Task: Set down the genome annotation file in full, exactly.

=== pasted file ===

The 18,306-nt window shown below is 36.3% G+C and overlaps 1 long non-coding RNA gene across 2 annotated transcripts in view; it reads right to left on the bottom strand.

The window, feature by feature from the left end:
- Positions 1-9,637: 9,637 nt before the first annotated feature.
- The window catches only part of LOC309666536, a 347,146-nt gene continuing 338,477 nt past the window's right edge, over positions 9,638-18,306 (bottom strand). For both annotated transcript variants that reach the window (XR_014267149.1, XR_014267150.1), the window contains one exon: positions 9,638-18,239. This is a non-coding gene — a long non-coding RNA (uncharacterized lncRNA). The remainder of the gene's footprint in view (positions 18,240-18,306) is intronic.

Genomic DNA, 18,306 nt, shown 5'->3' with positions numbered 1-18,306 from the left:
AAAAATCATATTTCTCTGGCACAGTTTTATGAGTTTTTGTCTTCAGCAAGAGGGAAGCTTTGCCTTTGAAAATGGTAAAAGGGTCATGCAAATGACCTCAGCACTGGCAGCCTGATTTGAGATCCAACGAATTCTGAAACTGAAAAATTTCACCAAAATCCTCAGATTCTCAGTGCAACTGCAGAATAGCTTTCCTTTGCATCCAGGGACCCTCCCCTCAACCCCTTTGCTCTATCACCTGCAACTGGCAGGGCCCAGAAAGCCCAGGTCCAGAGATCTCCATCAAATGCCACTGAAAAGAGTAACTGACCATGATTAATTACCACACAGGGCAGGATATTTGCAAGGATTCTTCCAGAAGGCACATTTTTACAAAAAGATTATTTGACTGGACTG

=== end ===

The 18,306-nt window shown below is 36.3% G+C and overlaps 1 long non-coding RNA gene across 2 annotated transcripts in view; it reads right to left on the bottom strand.

The window, feature by feature from the left end:
- Positions 1-9,637: 9,637 nt before the first annotated feature.
- The window catches only part of LOC309666536, a 347,146-nt gene continuing 338,477 nt past the window's right edge, over positions 9,638-18,306 (bottom strand). For both annotated transcript variants that reach the window (XR_014267149.1, XR_014267150.1), the window contains one exon: positions 9,638-18,239. This is a non-coding gene — a long non-coding RNA (uncharacterized lncRNA). The remainder of the gene's footprint in view (positions 18,240-18,306) is intronic.

Genomic DNA, 18,306 nt, shown 5'->3' with positions numbered 1-18,306 from the left:
AAAAATCATATTTCTCTGGCACAGTTTTATGAGTTTTTGTCTTCAGCAAGAGGGAAGCTTTGCCTTTGAAAATGGTAAAAGGGTCATGCAAATGACCTCAGCACTGGCAGCCTGATTTGAGATCCAACGAATTCTGAAACTGAAAAATTTCACCAAAATCCTCAGATTCTCAGTGCAACTGCAGAATAGCTTTCCTTTGCATCCAGGGACCCTCCCCTCAACCCCTTTGCTCTATCACCTGCAACTGGCAGGGCCCAGAAAGCCCAGGTCCAGAGATCTCCATCAAATGCCACTGAAAAGAGTAACTGACCATGATTAATTACCACACAGGGCAGGATATTTGCAAGGATTCTTCCAGAAGGCACATTTTTACAAAAAGATTATTTGACTGGACTG